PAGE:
Executives who see similar potential should think seriously about splitting functional components into individual companies that investors can readily understand and value.
Keys to success with a carve-out include figuring out which funding option is right; inventorying assets; setting up transaction service agreements; due diligence around security risk; and nailing the trinity of culture, strategy and price. But the payoff can be substantial.
Vallée says he made the right decision by spinning out Tehama.
“The companies are thriving independently,” he said. “And the personal pleasure that I take from my work efforts has been massively improved since I stopped working on the transaction and started working on just one company’s business strategy.”
A month ago, Dennis Wall was cautiously optimistic that the majority of CFOs planned to increase or at least sustain investments in financial products and services like those his company offers. Backed by a survey of 300 corporate finance leaders across industries, that confidence came with recognition that the economy was overdue for a downturn. It also wasn’t lost on Wall that headwinds were already kicking up.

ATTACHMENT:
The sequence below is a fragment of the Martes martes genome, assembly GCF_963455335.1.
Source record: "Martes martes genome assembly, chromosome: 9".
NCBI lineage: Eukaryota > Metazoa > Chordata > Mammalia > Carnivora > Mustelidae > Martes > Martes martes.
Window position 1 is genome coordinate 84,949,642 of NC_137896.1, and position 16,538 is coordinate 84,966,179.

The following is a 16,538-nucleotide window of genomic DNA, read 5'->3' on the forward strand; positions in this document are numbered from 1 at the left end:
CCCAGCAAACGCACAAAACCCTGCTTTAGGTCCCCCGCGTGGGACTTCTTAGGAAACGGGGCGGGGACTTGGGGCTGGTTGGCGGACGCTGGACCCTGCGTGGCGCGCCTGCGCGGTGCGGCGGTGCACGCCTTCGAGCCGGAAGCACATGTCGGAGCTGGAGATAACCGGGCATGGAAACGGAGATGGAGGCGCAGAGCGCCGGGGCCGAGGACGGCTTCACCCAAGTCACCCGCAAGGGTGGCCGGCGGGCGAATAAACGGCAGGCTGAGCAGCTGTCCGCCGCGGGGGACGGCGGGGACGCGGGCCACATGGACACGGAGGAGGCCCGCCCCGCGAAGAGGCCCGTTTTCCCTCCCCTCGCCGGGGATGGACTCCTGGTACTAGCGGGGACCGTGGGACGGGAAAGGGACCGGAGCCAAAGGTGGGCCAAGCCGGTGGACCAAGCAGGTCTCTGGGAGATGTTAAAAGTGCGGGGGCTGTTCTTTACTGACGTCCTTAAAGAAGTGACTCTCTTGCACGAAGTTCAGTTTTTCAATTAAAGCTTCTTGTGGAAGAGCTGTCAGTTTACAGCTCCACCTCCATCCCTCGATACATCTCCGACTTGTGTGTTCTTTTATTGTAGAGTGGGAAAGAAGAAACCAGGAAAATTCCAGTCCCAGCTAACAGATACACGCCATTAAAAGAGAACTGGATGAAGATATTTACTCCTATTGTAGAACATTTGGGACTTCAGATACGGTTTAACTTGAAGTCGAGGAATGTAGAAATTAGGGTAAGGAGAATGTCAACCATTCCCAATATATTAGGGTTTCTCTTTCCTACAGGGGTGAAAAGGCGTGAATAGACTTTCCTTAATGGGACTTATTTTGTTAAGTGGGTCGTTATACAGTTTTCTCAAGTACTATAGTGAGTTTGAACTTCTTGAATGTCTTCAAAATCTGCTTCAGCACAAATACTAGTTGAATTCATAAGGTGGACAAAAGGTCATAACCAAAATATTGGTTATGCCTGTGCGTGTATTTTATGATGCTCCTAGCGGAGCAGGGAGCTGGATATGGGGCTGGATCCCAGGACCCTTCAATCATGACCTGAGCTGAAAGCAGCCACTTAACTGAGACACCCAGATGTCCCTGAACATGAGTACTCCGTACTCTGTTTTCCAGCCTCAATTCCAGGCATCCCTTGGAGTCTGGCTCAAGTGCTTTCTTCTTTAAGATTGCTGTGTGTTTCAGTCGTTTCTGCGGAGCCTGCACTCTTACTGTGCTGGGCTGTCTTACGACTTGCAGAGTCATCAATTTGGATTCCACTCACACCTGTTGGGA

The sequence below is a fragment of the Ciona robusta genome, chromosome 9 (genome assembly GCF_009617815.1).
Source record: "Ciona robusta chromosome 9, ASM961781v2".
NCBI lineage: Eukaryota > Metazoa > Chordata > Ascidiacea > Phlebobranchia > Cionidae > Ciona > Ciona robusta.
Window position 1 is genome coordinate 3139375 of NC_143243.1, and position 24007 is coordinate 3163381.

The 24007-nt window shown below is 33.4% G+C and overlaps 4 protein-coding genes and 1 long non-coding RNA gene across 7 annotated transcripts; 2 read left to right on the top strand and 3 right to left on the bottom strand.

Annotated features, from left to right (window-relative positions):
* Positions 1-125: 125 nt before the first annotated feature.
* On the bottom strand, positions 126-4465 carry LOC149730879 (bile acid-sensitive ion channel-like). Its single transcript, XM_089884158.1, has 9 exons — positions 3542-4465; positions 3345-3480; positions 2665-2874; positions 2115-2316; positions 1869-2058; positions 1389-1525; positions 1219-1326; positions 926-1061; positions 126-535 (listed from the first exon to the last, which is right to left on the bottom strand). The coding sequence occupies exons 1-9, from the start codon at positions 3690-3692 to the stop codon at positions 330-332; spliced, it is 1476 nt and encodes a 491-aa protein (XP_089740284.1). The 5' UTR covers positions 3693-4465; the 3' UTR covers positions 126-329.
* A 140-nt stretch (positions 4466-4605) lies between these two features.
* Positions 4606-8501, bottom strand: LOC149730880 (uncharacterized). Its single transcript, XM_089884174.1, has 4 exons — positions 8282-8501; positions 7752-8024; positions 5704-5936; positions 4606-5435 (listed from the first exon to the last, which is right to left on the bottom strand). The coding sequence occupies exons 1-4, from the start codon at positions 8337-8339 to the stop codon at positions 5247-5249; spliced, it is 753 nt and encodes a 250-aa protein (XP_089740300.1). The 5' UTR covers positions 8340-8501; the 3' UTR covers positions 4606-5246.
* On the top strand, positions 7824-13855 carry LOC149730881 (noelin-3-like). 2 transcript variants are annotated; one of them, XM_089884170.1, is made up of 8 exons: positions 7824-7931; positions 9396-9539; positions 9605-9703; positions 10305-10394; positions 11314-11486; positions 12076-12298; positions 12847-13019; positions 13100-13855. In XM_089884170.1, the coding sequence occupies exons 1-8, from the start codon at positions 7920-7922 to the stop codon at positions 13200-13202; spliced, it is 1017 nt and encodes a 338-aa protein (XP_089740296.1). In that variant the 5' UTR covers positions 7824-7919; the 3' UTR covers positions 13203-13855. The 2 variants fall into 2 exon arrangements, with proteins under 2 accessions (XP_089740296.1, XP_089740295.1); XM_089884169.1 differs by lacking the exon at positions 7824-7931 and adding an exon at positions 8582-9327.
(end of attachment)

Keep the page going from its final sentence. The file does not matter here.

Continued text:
Wall, who is co-founder and CEO of SaaS-based billing software provider BillingPlatform, had just published the results of a survey the company had commissioned. At the time, 50% of respondent planned to spend more on financial software in 2020, with 15% looking to keep investment the same. While 35% saw reductions, only 5% said cuts would be significant.
COVID-19 wasn’t even on respondents’ radar when the survey rolled out in December. But this shows how quickly assumptions can unravel, even for CFOs plotting fiscal budgets with the most conservative, worst-case scenarios in mind.
|How to Manage a Remote Workforce|
|Three pillars ensure effective, cohesive teams no matter where employees work|
|Strong Culture||Productivity Tools||Communication|